HEALTH AND CARE: Join the NHS birthday celebrations

Share your story and join the celebrations
Share your story and join the celebrations

This year the NHS turns 70, and we want to share our birthday celebrations with local people.

The local NHS is looking for people who are also turning 70 this year so that we can share our local celebrations.

If you were born in 1948 or have a loved one, friend or neighbour that is planning their big 7-0 (or has had it already this year) we want to hear from you.

We want to tell the real stories of the local NHS and how local services have helped people to stay well, have families, and live happily and healthily in Coastal West Sussex.

We will be talking to people, taking short videos and sharing how the NHS locally has helped to shape people’s lives that live in this area.

There will then be the chance to come together, with your families, later this year to celebrate your birthday and the birthday of the NHS.

If you would like to join the celebrations, please get in touch. You can email: contactus.coastal@nhs.net or call 01903 708411.

Across the country this year there will be celebrations to mark the 70th birthday of the NHS.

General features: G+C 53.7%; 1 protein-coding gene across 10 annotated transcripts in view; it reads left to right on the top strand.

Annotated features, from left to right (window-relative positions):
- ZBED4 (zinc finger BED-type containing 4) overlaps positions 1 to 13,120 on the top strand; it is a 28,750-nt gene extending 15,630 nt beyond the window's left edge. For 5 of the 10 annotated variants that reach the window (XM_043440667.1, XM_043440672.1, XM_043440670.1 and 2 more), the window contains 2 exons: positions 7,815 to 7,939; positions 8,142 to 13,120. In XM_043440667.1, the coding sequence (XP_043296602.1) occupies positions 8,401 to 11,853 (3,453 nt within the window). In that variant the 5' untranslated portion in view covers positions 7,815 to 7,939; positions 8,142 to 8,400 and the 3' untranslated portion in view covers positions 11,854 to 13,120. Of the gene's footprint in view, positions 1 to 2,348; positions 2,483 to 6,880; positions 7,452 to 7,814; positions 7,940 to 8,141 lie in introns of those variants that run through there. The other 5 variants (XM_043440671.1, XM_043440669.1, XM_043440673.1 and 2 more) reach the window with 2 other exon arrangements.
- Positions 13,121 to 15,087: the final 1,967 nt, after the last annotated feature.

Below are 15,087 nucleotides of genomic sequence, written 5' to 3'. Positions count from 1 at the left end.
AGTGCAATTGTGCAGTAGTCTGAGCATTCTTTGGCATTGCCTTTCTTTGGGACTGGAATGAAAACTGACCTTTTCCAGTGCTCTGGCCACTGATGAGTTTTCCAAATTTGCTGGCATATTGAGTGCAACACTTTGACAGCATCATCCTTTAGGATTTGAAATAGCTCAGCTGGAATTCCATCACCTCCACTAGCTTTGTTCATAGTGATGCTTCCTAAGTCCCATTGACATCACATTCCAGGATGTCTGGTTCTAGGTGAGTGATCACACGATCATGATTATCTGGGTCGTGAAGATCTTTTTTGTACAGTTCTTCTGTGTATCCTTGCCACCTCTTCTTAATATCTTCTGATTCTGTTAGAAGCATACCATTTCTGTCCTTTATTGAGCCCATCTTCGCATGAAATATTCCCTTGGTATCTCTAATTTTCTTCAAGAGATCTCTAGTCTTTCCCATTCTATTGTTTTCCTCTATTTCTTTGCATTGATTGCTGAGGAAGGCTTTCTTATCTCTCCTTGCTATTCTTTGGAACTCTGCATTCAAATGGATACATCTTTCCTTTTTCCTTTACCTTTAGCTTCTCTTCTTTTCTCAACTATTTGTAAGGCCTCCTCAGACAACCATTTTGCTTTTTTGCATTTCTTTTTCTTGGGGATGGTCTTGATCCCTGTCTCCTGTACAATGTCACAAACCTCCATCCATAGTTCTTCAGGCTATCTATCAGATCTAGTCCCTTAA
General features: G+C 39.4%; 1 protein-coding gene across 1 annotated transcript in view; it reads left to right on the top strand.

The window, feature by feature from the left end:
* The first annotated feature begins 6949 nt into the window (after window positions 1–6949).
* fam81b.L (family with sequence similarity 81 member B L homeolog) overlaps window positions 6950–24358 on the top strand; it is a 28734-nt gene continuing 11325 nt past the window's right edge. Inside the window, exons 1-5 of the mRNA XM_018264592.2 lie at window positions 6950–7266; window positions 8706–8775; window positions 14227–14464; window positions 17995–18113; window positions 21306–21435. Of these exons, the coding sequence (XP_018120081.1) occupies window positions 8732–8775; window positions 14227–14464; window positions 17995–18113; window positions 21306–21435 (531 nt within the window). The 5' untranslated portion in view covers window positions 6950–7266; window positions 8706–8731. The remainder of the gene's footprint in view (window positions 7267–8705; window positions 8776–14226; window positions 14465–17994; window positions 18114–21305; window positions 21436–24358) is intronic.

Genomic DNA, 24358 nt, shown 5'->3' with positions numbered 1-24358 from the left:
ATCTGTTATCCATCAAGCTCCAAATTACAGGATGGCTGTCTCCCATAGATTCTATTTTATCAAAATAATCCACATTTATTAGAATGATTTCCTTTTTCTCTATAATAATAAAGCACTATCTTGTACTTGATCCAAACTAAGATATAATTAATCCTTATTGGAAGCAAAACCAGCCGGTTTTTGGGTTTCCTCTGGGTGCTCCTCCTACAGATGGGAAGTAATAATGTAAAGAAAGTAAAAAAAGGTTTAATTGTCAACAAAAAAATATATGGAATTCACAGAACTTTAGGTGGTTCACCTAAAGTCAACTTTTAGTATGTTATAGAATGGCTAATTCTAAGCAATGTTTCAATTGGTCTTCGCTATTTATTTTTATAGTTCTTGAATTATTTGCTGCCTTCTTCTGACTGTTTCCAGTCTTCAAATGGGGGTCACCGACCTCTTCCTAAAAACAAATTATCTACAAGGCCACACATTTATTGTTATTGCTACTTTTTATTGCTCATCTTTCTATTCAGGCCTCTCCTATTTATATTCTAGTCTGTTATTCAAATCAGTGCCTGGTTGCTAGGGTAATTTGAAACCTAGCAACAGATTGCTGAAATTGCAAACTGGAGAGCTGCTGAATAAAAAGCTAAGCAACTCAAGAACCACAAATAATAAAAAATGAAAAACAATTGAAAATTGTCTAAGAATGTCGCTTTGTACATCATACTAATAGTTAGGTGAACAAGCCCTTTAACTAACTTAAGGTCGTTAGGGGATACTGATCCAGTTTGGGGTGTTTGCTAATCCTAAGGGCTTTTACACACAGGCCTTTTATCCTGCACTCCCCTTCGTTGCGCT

When Health Secretary Aneurin Bevan launched the NHS at Park Hospital in Manchester on July 5. 1948, it was the climax of a hugely ambitious plan to bring good healthcare to all.

For the first time, hospitals, doctors, nurses, pharmacists, opticians and dentists were brought together under one umbrella organisation to provide services that are free at the point of delivery.

Since then there have been lots of changes to the way the NHS works but the founding principles have remained at its heart.

In 1948 there were 16,864 GPs working in the NHS; today there are 41,817 GPs working across 7,400 GP practices.

In 1948 there were 34 deaths for every thousand births; this year this has reduced dramatically to 3.8 infant deaths per thousand births.

Ten years after the NHS was launched, a polio and diphtheria vaccination programme was set up. Previously diphtheria could cause up to 5,000 deaths a year, and now deaths from either of these conditions are very rare.

In 1962 the first hip replacement was carried out, and now we perform more than 77,000 hip operations a year across the country.

In 1978, the world’s first test tube baby was born. In 2016, there were more than 68,000 IVF cycles resulting in 20,000 births – and since 1978 five million babies have been born through assisted treatment worldwide.

In 1948 the NHS budget was £437million; last year more than £110billion was spent on the day-to-day running of the NHS in England.

You can read more about the NHS 70 celebrations and its achievements since 1948 online: www.england.nhs.uk/nhs70

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